While there have been worlds of advancement in the realm of digital asset management in the last decade, there remain a few gaping holes, one of which is the lack of new standards for metadata on multimedia or video files. This is long-existing issue that only an open dialogue and cooperation can successfully tackle.
Where we are coming from:
When it comes to metadata, new DAM standards are widely implemented for photos, thanks to the work of industry groups like the IPTC. They primarily focus on photography and news media or VRA Core–a “standard for works of visual culture as well as the images that document them.” There is no debate that these standards have made countless lives easier, but the fact remains that no definitive innovation has been developed for managing multimedia file formats.
With the prevalence of digital-only consumers and the on-demand nature of news and entertainment, the number of video files is increasing at an exponential rate and in an array of new formats–4K anyone? This all leads to explosive growth in the archives, which requires increasingly sophisticated management—a complex issue that will require a complex solution.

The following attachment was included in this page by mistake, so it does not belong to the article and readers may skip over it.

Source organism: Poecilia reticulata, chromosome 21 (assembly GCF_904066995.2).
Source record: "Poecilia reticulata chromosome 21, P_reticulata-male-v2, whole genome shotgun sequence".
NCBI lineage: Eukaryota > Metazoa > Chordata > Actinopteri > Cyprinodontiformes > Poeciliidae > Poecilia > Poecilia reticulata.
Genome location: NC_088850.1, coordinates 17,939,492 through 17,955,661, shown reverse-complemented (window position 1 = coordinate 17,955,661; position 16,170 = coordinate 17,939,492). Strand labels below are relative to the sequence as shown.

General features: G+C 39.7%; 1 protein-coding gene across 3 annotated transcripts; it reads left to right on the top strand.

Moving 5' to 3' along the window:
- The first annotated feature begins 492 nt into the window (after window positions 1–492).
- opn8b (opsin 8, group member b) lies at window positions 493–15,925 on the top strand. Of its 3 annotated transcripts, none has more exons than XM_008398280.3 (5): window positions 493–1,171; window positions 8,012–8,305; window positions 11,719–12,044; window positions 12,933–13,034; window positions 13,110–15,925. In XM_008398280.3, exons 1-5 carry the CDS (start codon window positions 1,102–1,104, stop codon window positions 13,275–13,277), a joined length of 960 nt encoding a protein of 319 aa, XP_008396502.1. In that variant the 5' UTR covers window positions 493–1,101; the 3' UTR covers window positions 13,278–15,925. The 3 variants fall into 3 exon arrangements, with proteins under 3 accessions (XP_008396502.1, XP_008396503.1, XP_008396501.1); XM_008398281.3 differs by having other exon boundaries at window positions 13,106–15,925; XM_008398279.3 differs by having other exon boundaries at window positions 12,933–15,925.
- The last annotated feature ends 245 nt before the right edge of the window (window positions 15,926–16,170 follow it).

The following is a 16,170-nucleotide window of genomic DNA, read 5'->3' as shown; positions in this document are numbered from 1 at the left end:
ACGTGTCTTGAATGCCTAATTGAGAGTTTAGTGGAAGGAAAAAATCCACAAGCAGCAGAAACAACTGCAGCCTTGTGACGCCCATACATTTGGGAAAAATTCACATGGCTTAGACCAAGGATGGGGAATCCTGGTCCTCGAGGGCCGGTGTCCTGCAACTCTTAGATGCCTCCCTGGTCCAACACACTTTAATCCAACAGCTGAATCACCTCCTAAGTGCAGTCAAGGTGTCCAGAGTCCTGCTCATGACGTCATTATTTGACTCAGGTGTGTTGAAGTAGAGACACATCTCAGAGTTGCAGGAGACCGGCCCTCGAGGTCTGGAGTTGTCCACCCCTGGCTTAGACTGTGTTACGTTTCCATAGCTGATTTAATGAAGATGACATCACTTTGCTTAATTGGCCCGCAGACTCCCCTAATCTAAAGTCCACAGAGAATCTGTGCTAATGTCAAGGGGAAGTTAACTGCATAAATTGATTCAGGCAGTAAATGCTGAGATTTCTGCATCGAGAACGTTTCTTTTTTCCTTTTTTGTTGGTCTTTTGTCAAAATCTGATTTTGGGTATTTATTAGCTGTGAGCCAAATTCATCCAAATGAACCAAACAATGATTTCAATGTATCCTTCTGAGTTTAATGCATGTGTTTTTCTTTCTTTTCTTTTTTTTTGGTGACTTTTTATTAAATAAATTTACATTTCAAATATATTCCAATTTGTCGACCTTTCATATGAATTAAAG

The good news: the outlook isn’t totally bleak and there are promising signs that innovation is right around the corner. The first of which is The Federal Agencies Digitization Guidelines Initiative. This standard was implemented by the Federal Government to create practices around the digitizing of historical content. While we are brought closer to a solution with such a far-reaching standardization for all digital media, multimedia and video still require a little extra love.
The ISO, or International Organization for Standardization has also stepped up to the challenge. They have specified a suggested group of metadata elements to be used while managing video archives including schema tools, linking, and media localization tools and basic descriptors. Subsumed within each element are recommended metadata fields standardized within its ISO 15938-5:2003.
Where we are going—tackling new DAM standards:
Despite this positive progression, there is still work to be done in order to gain a consensus. Each organization interprets and implements the standards differently, making for temporary fixes to our problem that simply won’t hold up over time. We look forward to working with IPTC as an Associate Member in order to further push the boundaries for the development of digital asset management solutions for the ever-changing digital world.
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